The Massachusetts Senate, on October 21, passed An Act concerning genocide education to provide education to middle and high school students on the history of genocide and to promote the teaching of human rights issues. As the Senate Chair of the Legislature’s Joint Committee on Education, Senator Jason Lewis was a key supporter of the legislation. The bill requires every middle school and high school in the Commonwealth to include instruction on the history of genocide.
Similar legislation was advanced by the Senate in prior sessions, but this most recent iteration comes as incidences of hate and antisemitism are on the rise across the country, with several incidents reported in Massachusetts over the past year.
“It is shocking how many young people today have never heard of the Auschwitz concentration camp, the Holocaust, or other heinous genocides perpetrated in the past,” said Lewis. “This important legislation will ensure that more students understand the history of genocide so that it never happens again. I’m grateful to all of the educators and advocates who have worked so hard to get this bill passed.”
In 2020 a widely reported survey – commissioned by the Conference on Jewish Material Claims Against Germany – gauged Holocaust knowledge among Millennials and Generation Z (born after the Millennials) populations and found that 63 percent did not know that six million Jews were murdered in the Holocaust. The survey also found that nearly half were unfamiliar with Nazi concentration camps like Auschwitz.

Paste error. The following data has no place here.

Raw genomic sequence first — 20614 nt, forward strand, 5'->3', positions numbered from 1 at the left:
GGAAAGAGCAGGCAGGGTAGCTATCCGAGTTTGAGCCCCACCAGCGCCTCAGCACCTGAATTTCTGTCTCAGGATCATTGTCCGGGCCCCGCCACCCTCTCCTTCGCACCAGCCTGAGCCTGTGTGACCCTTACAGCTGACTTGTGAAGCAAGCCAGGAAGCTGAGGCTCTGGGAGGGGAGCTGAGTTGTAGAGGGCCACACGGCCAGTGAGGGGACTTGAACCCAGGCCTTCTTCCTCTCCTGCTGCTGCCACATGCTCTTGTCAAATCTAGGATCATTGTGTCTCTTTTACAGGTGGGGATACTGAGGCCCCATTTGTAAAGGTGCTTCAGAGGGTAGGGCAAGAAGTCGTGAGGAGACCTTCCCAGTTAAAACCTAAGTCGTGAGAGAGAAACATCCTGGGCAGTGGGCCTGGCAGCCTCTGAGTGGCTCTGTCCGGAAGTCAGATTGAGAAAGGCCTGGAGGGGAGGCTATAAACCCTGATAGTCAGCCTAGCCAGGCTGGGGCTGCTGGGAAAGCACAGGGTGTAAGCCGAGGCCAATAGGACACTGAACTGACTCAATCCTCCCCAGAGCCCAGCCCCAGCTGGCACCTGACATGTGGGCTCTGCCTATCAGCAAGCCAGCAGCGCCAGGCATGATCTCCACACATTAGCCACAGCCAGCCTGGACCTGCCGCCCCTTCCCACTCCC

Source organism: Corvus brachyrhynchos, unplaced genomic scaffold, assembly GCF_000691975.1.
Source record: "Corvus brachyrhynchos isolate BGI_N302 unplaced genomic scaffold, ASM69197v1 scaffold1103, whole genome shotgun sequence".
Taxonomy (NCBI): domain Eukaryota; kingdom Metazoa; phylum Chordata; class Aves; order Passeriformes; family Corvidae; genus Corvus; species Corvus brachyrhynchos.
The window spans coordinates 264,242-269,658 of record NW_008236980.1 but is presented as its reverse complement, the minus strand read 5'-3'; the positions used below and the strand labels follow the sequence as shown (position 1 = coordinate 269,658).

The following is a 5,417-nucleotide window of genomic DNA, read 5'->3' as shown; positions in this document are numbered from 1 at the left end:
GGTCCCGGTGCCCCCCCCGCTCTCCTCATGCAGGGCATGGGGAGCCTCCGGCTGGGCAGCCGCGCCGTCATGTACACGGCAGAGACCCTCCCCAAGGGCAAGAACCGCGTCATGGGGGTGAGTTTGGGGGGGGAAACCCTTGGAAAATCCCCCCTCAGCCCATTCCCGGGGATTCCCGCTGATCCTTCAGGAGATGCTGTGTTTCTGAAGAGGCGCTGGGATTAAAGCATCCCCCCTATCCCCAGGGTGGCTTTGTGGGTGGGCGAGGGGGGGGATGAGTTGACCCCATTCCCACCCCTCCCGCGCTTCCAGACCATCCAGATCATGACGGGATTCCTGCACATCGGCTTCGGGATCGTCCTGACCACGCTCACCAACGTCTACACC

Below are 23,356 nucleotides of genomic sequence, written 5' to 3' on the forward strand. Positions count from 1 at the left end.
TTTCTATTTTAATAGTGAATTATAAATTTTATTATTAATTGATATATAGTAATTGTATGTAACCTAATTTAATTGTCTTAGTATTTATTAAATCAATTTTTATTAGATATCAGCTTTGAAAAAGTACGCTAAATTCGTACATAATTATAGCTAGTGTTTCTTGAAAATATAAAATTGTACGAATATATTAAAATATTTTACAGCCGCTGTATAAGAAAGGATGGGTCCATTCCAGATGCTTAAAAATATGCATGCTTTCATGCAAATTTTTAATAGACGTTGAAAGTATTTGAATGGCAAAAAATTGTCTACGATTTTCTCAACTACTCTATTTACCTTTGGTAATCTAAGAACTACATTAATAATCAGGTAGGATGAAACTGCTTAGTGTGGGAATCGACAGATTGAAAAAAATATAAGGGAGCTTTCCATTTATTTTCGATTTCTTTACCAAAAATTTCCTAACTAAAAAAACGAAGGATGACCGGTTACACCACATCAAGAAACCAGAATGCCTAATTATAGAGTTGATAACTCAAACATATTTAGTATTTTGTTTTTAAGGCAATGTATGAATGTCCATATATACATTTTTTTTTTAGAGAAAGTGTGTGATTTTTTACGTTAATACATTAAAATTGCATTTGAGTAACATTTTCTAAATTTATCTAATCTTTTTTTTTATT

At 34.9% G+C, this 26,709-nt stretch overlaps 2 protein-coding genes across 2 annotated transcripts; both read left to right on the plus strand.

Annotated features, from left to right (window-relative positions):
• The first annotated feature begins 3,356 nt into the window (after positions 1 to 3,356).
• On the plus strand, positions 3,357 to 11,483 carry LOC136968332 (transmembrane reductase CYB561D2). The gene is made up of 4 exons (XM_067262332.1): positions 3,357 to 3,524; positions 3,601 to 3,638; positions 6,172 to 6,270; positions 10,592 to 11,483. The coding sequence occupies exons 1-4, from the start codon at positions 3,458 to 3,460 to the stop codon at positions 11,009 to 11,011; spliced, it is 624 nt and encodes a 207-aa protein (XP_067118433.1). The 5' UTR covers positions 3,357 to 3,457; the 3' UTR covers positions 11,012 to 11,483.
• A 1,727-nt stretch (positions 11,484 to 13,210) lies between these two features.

Massachusetts does not currently require education on the Holocaust or other genocides as part of classroom curriculum. This bill would establish a Genocide Education Trust Fund to support the instruction of middle and high school students on the history of genocide and ensure the development of curricular materials, as well as provide professional development training to assist educators in the teaching of genocide. Under the bill, schools and districts can apply for programming support through a competitive grant program.
“We are grateful to Senate President Spilka, Chair Rodrigues, Chair Lewis and their fellow Senators for moving forward a bill that includes strong provisions to ensure that schools across the Commonwealth have access to Holocaust and genocide education programs,” said Jewish Community Relations Council Executive Director Jeremy Burton. “Numerous incidents over the last year have shown us that this coursework is as critical and relevant now as it has ever been. We are eager to see this bill make it to the Governor’s desk as swiftly as possible.”
On October 21, the Massachusetts House referred An Act concerning genocide education to its Committee on Ways and Means for consideration.